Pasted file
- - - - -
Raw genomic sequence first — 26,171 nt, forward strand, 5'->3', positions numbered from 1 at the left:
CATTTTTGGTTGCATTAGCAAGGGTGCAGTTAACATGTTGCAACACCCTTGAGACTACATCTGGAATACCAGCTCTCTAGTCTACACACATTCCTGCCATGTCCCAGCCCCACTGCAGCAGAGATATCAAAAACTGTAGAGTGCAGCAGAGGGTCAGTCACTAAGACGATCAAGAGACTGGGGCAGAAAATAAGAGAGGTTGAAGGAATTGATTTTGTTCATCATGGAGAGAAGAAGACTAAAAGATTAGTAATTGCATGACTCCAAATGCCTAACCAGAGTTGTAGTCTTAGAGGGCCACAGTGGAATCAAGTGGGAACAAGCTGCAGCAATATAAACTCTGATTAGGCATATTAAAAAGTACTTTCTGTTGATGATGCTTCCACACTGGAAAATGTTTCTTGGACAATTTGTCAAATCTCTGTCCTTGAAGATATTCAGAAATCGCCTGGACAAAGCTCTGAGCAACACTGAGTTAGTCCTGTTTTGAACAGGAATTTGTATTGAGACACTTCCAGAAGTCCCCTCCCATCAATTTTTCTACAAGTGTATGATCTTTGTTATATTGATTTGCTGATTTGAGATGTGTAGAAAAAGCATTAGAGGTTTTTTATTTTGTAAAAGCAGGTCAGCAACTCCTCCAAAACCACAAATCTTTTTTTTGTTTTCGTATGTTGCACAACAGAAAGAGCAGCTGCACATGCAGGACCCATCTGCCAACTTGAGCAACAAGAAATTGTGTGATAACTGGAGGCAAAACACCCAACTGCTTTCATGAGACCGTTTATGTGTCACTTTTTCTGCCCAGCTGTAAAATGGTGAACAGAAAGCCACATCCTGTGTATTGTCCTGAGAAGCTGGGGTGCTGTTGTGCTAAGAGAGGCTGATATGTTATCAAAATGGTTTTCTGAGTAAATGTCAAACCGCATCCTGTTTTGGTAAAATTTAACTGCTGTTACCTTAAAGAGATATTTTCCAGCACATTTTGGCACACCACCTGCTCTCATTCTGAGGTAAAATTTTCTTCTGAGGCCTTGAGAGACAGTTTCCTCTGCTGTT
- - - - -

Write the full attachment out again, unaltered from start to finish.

Raw genomic sequence first — 26,171 nt, forward strand, 5'->3', positions numbered from 1 at the left:
CATTTTTGGTTGCATTAGCAAGGGTGCAGTTAACATGTTGCAACACCCTTGAGACTACATCTGGAATACCAGCTCTCTAGTCTACACACATTCCTGCCATGTCCCAGCCCCACTGCAGCAGAGATATCAAAAACTGTAGAGTGCAGCAGAGGGTCAGTCACTAAGACGATCAAGAGACTGGGGCAGAAAATAAGAGAGGTTGAAGGAATTGATTTTGTTCATCATGGAGAGAAGAAGACTAAAAGATTAGTAATTGCATGACTCCAAATGCCTAACCAGAGTTGTAGTCTTAGAGGGCCACAGTGGAATCAAGTGGGAACAAGCTGCAGCAATATAAACTCTGATTAGGCATATTAAAAAGTACTTTCTGTTGATGATGCTTCCACACTGGAAAATGTTTCTTGGACAATTTGTCAAATCTCTGTCCTTGAAGATATTCAGAAATCGCCTGGACAAAGCTCTGAGCAACACTGAGTTAGTCCTGTTTTGAACAGGAATTTGTATTGAGACACTTCCAGAAGTCCCCTCCCATCAATTTTTCTACAAGTGTATGATCTTTGTTATATTGATTTGCTGATTTGAGATGTGTAGAAAAAGCATTAGAGGTTTTTTATTTTGTAAAAGCAGGTCAGCAACTCCTCCAAAACCACAAATCTTTTTTTTGTTTTCGTATGTTGCACAACAGAAAGAGCAGCTGCACATGCAGGACCCATCTGCCAACTTGAGCAACAAGAAATTGTGTGATAACTGGAGGCAAAACACCCAACTGCTTTCATGAGACCGTTTATGTGTCACTTTTTCTGCCCAGCTGTAAAATGGTGAACAGAAAGCCACATCCTGTGTATTGTCCTGAGAAGCTGGGGTGCTGTTGTGCTAAGAGAGGCTGATATGTTATCAAAATGGTTTTCTGAGTAAATGTCAAACCGCATCCTGTTTTGGTAAAATTTAACTGCTGTTACCTTAAAGAGATATTTTCCAGCACATTTTGGCACACCACCTGCTCTCATTCTGAGGTAAAATTTTCTTCTGAGGCCTTGAGAGACAGTTTCCTCTGCTGTT